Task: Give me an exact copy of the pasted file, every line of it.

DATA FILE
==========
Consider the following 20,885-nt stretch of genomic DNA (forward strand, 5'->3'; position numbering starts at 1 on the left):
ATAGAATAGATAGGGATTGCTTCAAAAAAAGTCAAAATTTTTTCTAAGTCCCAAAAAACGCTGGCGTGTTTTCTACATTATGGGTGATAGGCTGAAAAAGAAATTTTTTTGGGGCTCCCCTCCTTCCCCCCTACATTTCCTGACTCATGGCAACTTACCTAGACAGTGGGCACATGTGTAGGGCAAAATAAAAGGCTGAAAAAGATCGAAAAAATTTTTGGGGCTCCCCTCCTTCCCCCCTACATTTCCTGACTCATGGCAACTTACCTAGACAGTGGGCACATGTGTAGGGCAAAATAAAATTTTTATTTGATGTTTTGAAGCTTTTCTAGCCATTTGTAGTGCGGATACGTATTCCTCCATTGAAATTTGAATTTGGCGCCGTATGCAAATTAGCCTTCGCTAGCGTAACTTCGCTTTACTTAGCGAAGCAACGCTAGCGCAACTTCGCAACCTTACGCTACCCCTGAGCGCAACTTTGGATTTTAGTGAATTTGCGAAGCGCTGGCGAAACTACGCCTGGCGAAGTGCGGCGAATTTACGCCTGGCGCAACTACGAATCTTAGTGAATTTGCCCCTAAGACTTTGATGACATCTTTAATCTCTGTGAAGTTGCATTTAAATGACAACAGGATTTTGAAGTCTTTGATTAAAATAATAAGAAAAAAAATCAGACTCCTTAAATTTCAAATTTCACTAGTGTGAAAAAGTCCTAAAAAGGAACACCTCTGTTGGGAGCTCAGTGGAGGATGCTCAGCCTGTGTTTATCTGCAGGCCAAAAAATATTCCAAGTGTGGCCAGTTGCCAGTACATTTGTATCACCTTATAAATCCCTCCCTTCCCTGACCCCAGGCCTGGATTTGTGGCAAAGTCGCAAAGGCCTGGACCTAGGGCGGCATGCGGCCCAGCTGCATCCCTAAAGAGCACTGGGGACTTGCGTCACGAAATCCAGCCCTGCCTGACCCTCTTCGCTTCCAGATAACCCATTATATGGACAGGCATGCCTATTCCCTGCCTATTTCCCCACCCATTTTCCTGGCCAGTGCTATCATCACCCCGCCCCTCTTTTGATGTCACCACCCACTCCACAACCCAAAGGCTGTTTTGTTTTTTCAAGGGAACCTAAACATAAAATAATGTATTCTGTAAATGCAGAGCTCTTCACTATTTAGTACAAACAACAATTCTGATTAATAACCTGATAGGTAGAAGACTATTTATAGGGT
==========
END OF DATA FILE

Consider the following 20,885-nt stretch of genomic DNA (forward strand, 5'->3'; position numbering starts at 1 on the left):
ATAGAATAGATAGGGATTGCTTCAAAAAAAGTCAAAATTTTTTCTAAGTCCCAAAAAACGCTGGCGTGTTTTCTACATTATGGGTGATAGGCTGAAAAAGAAATTTTTTTGGGGCTCCCCTCCTTCCCCCCTACATTTCCTGACTCATGGCAACTTACCTAGACAGTGGGCACATGTGTAGGGCAAAATAAAAGGCTGAAAAAGATCGAAAAAATTTTTGGGGCTCCCCTCCTTCCCCCCTACATTTCCTGACTCATGGCAACTTACCTAGACAGTGGGCACATGTGTAGGGCAAAATAAAATTTTTATTTGATGTTTTGAAGCTTTTCTAGCCATTTGTAGTGCGGATACGTATTCCTCCATTGAAATTTGAATTTGGCGCCGTATGCAAATTAGCCTTCGCTAGCGTAACTTCGCTTTACTTAGCGAAGCAACGCTAGCGCAACTTCGCAACCTTACGCTACCCCTGAGCGCAACTTTGGATTTTAGTGAATTTGCGAAGCGCTGGCGAAACTACGCCTGGCGAAGTGCGGCGAATTTACGCCTGGCGCAACTACGAATCTTAGTGAATTTGCCCCTAAGACTTTGATGACATCTTTAATCTCTGTGAAGTTGCATTTAAATGACAACAGGATTTTGAAGTCTTTGATTAAAATAATAAGAAAAAAAATCAGACTCCTTAAATTTCAAATTTCACTAGTGTGAAAAAGTCCTAAAAAGGAACACCTCTGTTGGGAGCTCAGTGGAGGATGCTCAGCCTGTGTTTATCTGCAGGCCAAAAAATATTCCAAGTGTGGCCAGTTGCCAGTACATTTGTATCACCTTATAAATCCCTCCCTTCCCTGACCCCAGGCCTGGATTTGTGGCAAAGTCGCAAAGGCCTGGACCTAGGGCGGCATGCGGCCCAGCTGCATCCCTAAAGAGCACTGGGGACTTGCGTCACGAAATCCAGCCCTGCCTGACCCTCTTCGCTTCCAGATAACCCATTATATGGACAGGCATGCCTATTCCCTGCCTATTTCCCCACCCATTTTCCTGGCCAGTGCTATCATCACCCCGCCCCTCTTTTGATGTCACCACCCACTCCACAACCCAAAGGCTGTTTTGTTTTTTCAAGGGAACCTAAACATAAAATAATGTATTCTGTAAATGCAGAGCTCTTCACTATTTAGTACAAACAACAATTCTGATTAATAACCTGATAGGTAGAAGACTATTTATAGGGT